BAMAKO / THE COURT
(Abderrahmane Sissako, Mali, 2006, not rated, 115 mins.)
I was very aware that from my small position, and because I make films, I have to try to be the voice of millions of people. Because of this position of unwilling spokesman, I have had to get involved in something that seems imperative to me: the need to give a voice to those who need it most, to those who need to cry out against this form of injustice.
-- Abderrahmane Sissako
Bamako alternates between the big and the small, the personal and the political. 2007 SIFF Emerging Master Abderrahmane Sissako contrasts the life of nightclub singer Mele (Cache's A/Ossa Ma/Oga) with the trial against the IMF (International Monetary Fund) taking place in her courtyard. Mele is more concerned about her young daughter and faltering marriage to the unemployed Chaka (Tiecoura Traore).
While she's at work, Chaka watches the trial which echoes, in miniature, South Africa's Truth and Reconciliation Commission. The plaintiff is African society. The witnesses are Bamako's townspeople. Like the singer, the residents of Mali's capitol go about their business, but follow the proceedings, with varying degrees of interest, via M*A*S*H -like loudspeakers. (About the Nigerian-born actress, A.O. Scott exults, "Ms. Ma/Oga's face and carriage make you grateful for the existence of cinema.")
The issue at hand is Africa's debt, but the IMF, World Bank, WTO, and G8 aren't Sissako's only targets. As one witness argues, the continent's citizens must
accept some degree of culpability, as well; many haven't been paying attention.
For the most part, the arguments revolve around money, which results in a variety of facts and figures. That doesn't make Bamako boring, but it does sometimes resemble an economics lesson. The testimonials, which escalate in intensity, also play more like real-life than recreated reality-born in Mauritania, the filmmaker (La Vie Sur Terre, Waiting for Happiness) got his start in the documentary realm-since several participants, like French attorney Roland Rappaport, play themselves.
Other observers, like a funeral photographer, a feisty neighbor, and a wedding
party, join Chaka on the sidelines. Sissako keeps things moving with flashbacks, brief musical interludes, and a film-within-a-film, which a group of apartment
dwellers watch on television one night after the trial has concluded for the day.
"Death in Timbuktu" features Palestinian director Elia Suleiman (Divine Intervention) and executive producer Danny Glover. (Glover's participation may come as a surprise, except that he also produced Charles Burnett's To Sleep with Anger and Spike Lee's Get on the Bus, among other socially-conscious works.) In the film,
his cowboy watches in unhappy silence as outsiders invade an African village.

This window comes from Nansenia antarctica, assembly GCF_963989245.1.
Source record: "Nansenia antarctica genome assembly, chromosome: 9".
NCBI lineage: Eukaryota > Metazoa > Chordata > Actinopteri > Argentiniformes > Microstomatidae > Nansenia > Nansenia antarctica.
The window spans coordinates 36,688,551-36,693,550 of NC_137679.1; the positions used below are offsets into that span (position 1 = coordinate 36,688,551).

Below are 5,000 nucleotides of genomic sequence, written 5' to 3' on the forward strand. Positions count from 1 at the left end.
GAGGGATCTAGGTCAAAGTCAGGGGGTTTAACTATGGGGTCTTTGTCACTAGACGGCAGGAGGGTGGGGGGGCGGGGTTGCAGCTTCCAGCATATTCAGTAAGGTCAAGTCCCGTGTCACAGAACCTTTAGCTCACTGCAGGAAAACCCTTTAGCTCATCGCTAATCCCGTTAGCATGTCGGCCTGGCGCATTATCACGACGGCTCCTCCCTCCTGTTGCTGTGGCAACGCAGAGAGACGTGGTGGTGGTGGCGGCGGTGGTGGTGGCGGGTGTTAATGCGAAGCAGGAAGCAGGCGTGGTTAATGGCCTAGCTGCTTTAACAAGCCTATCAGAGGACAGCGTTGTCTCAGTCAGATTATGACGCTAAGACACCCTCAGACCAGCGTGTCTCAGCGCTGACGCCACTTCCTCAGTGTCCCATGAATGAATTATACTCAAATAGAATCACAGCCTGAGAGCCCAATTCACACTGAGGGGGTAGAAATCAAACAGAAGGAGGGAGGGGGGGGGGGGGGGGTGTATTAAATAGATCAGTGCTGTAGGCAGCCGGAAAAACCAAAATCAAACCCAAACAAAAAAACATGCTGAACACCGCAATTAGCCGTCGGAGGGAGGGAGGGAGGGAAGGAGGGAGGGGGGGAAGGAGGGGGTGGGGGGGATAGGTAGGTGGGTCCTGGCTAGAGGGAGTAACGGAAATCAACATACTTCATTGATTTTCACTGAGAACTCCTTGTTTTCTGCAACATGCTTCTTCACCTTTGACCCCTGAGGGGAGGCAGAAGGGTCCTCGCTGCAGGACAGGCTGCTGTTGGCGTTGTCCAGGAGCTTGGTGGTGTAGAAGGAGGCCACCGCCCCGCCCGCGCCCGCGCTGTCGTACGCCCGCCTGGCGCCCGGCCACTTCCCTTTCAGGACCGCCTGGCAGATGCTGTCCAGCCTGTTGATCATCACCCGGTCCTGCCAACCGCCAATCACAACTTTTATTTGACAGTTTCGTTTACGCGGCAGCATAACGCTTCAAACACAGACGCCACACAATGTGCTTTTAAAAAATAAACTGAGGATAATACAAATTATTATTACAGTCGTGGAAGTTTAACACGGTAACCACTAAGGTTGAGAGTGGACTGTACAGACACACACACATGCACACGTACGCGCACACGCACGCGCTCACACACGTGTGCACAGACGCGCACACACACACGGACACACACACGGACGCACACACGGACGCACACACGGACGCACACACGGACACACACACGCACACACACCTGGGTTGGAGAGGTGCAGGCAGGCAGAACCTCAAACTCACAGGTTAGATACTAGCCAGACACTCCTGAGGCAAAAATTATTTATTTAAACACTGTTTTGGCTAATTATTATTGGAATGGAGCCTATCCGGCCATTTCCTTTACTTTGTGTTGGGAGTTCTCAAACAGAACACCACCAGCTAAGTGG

For me, it's an open question whether Bamako complements recent Hollywood productions about Africa, like The Constant Gardener, Catch a Fire, and Blood Diamond, or whether it offers an innately superior alternative (the common critical consensus). I usually avoid the major studio entries, because I don't like being told what to think, yet Bamako, though made by an African insider, is almost as didactic as-though more original and less melodramatic than-its American counterparts.
That said, I loved The Constant Gardener (mostly for the central relationship),
while I quite liked the "Cheadlicious" Hotel Rwanda, but was deeply disappointed
by John Boorman's In My Country, a well acted, but simplistic take on the Truth
and Reconciliation Commission, with Juliette Binoche as a South African poet
and Samuel L. Jackson as an American reporter-it's didacticism personified.
Then there's the question of education vs. entertainment. These goals shouldn't
be mutually exclusive, yet too often stand in opposition. In this case, Sissako tackles an important topic, but I found Bamako more intellectually than emotionally involving, which may discourage those not already invested in the subject.
Further, I don't want to over-praise the film any more than I want to belabor its shortcomings. After all, Sissako also produced one of the year's best, Mahamat-Saleh Haroun's devastating Daratt (2006), part of the New Crowned Hope Series, which premiered in Seattle at SIFF (and concerns reconciliation in war-torn Chad).
This is hardly a scientific survey, but there were three people at the Saturday evening Daratt screening I attended, and three at the matinee a friend caught earlier that
day (SIFF Cinema seats 400). For some reason, African films don't tend to attract much of a local audience-it's no wonder more don't come our way. That may not be reason enough to see Bamako, but it's worth considering, and it's impossible not to be struck by the irony that Africa has never been more newsworthy, and Sissako's one filmmaker unafraid to jump headlong into the fray. Without a parachute.
The director and his Cesar-nominated star
Bamako opens at the Northwest Film Forum on Friday, 8/10. The NWFF is located at 1515 12th Ave. on Capitol Hill between Pike and Pine. Talking Timbuktu is the title of the 1994 Grammy Award-winning Ry Cooder-produced album by the late Malian musician Ali Farka Toure. For more information, please click here or call 206-329-2629. Images from Antoine Doyen, Google Images, GreenCine, and El Mundo.